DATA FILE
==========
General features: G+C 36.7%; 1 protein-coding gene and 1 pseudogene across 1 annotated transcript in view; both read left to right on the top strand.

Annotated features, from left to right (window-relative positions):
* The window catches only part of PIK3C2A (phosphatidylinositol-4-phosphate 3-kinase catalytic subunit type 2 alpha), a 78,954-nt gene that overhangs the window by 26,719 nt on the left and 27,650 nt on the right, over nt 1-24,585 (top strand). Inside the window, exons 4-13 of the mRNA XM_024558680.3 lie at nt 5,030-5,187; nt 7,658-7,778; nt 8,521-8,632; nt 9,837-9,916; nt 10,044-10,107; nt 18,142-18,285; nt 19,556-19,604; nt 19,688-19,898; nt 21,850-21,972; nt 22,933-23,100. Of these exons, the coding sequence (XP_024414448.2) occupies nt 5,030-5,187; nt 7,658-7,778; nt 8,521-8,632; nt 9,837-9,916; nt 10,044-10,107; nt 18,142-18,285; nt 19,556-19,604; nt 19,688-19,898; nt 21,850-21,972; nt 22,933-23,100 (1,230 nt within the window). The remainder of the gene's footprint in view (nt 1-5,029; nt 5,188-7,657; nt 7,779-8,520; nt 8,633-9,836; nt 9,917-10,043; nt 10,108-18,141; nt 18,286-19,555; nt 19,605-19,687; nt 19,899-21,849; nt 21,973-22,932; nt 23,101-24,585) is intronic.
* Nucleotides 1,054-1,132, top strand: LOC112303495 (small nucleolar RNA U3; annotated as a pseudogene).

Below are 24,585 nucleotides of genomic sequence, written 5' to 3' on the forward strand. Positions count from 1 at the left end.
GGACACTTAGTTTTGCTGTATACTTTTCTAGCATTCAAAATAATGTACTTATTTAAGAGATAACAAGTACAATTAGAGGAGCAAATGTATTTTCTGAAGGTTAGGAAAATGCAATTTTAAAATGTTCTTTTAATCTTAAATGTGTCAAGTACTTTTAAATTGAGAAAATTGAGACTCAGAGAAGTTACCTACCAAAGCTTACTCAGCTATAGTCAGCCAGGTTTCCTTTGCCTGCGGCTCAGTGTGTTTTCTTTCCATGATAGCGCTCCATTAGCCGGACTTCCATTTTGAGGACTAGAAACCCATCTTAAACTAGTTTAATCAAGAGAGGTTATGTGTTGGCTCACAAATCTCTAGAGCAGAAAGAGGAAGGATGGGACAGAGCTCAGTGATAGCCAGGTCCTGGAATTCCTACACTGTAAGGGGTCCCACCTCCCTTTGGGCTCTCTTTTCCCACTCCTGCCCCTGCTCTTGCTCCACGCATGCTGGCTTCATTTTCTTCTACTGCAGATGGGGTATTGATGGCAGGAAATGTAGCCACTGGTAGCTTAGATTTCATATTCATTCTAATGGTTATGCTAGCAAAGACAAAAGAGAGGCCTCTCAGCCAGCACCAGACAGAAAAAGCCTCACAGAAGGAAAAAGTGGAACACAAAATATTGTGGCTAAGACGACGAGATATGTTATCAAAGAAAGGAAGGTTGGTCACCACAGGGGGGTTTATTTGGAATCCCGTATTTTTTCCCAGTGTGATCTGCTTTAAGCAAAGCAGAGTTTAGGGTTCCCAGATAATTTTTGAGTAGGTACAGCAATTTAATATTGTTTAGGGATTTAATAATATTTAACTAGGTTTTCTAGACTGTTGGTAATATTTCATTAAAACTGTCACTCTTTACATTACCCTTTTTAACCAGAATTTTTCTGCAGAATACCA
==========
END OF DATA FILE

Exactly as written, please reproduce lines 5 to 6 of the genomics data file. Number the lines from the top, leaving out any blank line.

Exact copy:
Below are 24,585 nucleotides of genomic sequence, written 5' to 3' on the forward strand. Positions count from 1 at the left end.
GGACACTTAGTTTTGCTGTATACTTTTCTAGCATTCAAAATAATGTACTTATTTAAGAGATAACAAGTACAATTAGAGGAGCAAATGTATTTTCTGAAGGTTAGGAAAATGCAATTTTAAAATGTTCTTTTAATCTTAAATGTGTCAAGTACTTTTAAATTGAGAAAATTGAGACTCAGAGAAGTTACCTACCAAAGCTTACTCAGCTATAGTCAGCCAGGTTTCCTTTGCCTGCGGCTCAGTGTGTTTTCTTTCCATGATAGCGCTCCATTAGCCGGACTTCCATTTTGAGGACTAGAAACCCATCTTAAACTAGTTTAATCAAGAGAGGTTATGTGTTGGCTCACAAATCTCTAGAGCAGAAAGAGGAAGGATGGGACAGAGCTCAGTGATAGCCAGGTCCTGGAATTCCTACACTGTAAGGGGTCCCACCTCCCTTTGGGCTCTCTTTTCCCACTCCTGCCCCTGCTCTTGCTCCACGCATGCTGGCTTCATTTTCTTCTACTGCAGATGGGGTATTGATGGCAGGAAATGTAGCCACTGGTAGCTTAGATTTCATATTCATTCTAATGGTTATGCTAGCAAAGACAAAAGAGAGGCCTCTCAGCCAGCACCAGACAGAAAAAGCCTCACAGAAGGAAAAAGTGGAACACAAAATATTGTGGCTAAGACGACGAGATATGTTATCAAAGAAAGGAAGGTTGGTCACCACAGGGGGGTTTATTTGGAATCCCGTATTTTTTCCCAGTGTGATCTGCTTTAAGCAAAGCAGAGTTTAGGGTTCCCAGATAATTTTTGAGTAGGTACAGCAATTTAATATTGTTTAGGGATTTAATAATATTTAACTAGGTTTTCTAGACTGTTGGTAATATTTCATTAAAACTGTCACTCTTTACATTACCCTTTTTAACCAGAATTTTTCTGCAGAATACCA